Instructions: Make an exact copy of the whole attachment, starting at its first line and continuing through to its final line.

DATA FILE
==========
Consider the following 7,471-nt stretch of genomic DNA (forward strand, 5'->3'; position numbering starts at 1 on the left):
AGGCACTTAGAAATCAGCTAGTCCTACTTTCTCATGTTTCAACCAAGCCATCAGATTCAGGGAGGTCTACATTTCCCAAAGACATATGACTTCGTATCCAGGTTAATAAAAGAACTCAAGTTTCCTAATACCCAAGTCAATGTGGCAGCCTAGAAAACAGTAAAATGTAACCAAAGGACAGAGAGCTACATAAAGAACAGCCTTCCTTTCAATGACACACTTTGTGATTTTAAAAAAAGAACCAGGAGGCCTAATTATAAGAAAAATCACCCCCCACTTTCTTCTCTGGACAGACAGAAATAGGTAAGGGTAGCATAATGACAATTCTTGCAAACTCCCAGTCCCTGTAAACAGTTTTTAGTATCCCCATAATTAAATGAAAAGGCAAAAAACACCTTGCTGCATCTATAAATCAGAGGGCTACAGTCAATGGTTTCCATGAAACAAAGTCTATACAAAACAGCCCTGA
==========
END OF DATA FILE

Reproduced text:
Consider the following 7,471-nt stretch of genomic DNA (forward strand, 5'->3'; position numbering starts at 1 on the left):
AGGCACTTAGAAATCAGCTAGTCCTACTTTCTCATGTTTCAACCAAGCCATCAGATTCAGGGAGGTCTACATTTCCCAAAGACATATGACTTCGTATCCAGGTTAATAAAAGAACTCAAGTTTCCTAATACCCAAGTCAATGTGGCAGCCTAGAAAACAGTAAAATGTAACCAAAGGACAGAGAGCTACATAAAGAACAGCCTTCCTTTCAATGACACACTTTGTGATTTTAAAAAAAGAACCAGGAGGCCTAATTATAAGAAAAATCACCCCCCACTTTCTTCTCTGGACAGACAGAAATAGGTAAGGGTAGCATAATGACAATTCTTGCAAACTCCCAGTCCCTGTAAACAGTTTTTAGTATCCCCATAATTAAATGAAAAGGCAAAAAACACCTTGCTGCATCTATAAATCAGAGGGCTACAGTCAATGGTTTCCATGAAACAAAGTCTATACAAAACAGCCCTGA